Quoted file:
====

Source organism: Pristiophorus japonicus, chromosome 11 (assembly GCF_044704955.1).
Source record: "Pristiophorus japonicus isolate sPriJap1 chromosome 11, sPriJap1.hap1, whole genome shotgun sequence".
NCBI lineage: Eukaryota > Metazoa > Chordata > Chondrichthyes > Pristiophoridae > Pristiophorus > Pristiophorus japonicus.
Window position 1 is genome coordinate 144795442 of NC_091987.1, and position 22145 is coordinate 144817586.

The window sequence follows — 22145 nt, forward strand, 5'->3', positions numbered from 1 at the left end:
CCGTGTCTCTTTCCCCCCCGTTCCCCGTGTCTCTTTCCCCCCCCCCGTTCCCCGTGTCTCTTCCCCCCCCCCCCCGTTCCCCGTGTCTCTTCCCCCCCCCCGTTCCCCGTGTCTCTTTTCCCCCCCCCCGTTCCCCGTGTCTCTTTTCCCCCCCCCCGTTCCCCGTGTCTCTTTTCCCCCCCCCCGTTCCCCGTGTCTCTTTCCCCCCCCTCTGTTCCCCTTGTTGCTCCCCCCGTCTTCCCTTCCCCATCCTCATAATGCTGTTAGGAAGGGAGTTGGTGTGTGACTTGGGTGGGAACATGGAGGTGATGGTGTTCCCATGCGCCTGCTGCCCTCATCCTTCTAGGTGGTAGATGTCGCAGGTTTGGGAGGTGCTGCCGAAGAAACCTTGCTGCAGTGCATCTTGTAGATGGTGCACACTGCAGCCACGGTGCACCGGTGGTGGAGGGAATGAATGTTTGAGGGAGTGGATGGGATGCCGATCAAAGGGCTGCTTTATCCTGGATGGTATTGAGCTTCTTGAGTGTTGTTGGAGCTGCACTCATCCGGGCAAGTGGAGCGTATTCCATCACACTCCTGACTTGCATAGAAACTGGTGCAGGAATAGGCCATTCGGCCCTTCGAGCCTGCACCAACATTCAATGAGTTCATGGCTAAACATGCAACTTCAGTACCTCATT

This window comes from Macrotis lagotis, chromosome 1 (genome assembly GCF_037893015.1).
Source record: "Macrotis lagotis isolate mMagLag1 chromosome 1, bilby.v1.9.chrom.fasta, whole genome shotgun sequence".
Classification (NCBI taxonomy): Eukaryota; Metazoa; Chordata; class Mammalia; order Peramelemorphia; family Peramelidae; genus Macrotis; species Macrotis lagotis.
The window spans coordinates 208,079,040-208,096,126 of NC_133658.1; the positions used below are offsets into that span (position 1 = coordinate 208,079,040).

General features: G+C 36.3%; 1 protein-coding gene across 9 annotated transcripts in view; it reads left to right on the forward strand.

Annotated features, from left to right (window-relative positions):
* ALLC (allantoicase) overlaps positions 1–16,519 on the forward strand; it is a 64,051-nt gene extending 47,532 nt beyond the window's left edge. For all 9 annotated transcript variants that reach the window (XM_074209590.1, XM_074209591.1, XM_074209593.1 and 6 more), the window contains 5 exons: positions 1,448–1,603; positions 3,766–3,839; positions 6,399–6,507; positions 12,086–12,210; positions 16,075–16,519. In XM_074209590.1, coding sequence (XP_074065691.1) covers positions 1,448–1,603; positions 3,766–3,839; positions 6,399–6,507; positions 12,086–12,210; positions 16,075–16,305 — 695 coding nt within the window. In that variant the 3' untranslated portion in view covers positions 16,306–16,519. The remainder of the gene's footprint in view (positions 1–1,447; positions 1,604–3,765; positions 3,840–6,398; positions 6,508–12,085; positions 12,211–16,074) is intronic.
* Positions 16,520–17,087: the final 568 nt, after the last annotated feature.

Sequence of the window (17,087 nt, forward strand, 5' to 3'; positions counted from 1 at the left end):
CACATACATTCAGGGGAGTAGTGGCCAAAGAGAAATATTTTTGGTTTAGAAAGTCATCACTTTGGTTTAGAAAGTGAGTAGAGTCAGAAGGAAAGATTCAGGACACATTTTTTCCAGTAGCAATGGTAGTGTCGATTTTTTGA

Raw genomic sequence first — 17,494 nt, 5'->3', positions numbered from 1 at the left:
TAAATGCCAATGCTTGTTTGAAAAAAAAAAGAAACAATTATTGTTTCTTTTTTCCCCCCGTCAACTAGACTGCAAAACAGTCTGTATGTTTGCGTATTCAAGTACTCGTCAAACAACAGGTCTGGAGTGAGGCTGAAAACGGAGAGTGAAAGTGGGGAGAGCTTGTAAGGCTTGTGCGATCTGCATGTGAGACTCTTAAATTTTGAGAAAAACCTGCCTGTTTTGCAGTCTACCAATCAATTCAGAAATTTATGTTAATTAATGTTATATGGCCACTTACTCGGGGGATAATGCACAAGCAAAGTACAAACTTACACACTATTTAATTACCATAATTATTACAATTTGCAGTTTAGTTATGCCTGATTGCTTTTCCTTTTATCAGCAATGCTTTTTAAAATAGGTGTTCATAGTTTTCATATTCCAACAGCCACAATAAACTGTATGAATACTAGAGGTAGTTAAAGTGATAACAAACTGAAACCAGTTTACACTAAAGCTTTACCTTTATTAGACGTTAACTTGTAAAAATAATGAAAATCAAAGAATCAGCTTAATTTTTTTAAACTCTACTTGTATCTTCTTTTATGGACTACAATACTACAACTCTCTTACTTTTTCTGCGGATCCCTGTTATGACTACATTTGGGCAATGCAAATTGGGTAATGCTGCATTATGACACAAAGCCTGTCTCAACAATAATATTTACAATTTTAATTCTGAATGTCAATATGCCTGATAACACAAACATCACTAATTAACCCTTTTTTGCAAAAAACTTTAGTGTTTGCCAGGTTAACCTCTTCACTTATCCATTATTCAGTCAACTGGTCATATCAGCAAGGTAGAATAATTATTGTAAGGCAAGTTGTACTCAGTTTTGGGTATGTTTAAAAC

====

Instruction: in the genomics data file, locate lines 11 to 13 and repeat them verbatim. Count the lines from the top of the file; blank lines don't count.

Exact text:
General features: G+C 36.3%; 1 protein-coding gene across 9 annotated transcripts in view; it reads left to right on the forward strand.

Annotated features, from left to right (window-relative positions):
* ALLC (allantoicase) overlaps positions 1–16,519 on the forward strand; it is a 64,051-nt gene extending 47,532 nt beyond the window's left edge. For all 9 annotated transcript variants that reach the window (XM_074209590.1, XM_074209591.1, XM_074209593.1 and 6 more), the window contains 5 exons: positions 1,448–1,603; positions 3,766–3,839; positions 6,399–6,507; positions 12,086–12,210; positions 16,075–16,519. In XM_074209590.1, coding sequence (XP_074065691.1) covers positions 1,448–1,603; positions 3,766–3,839; positions 6,399–6,507; positions 12,086–12,210; positions 16,075–16,305 — 695 coding nt within the window. In that variant the 3' untranslated portion in view covers positions 16,306–16,519. The remainder of the gene's footprint in view (positions 1–1,447; positions 1,604–3,765; positions 3,840–6,398; positions 6,508–12,085; positions 12,211–16,074) is intronic.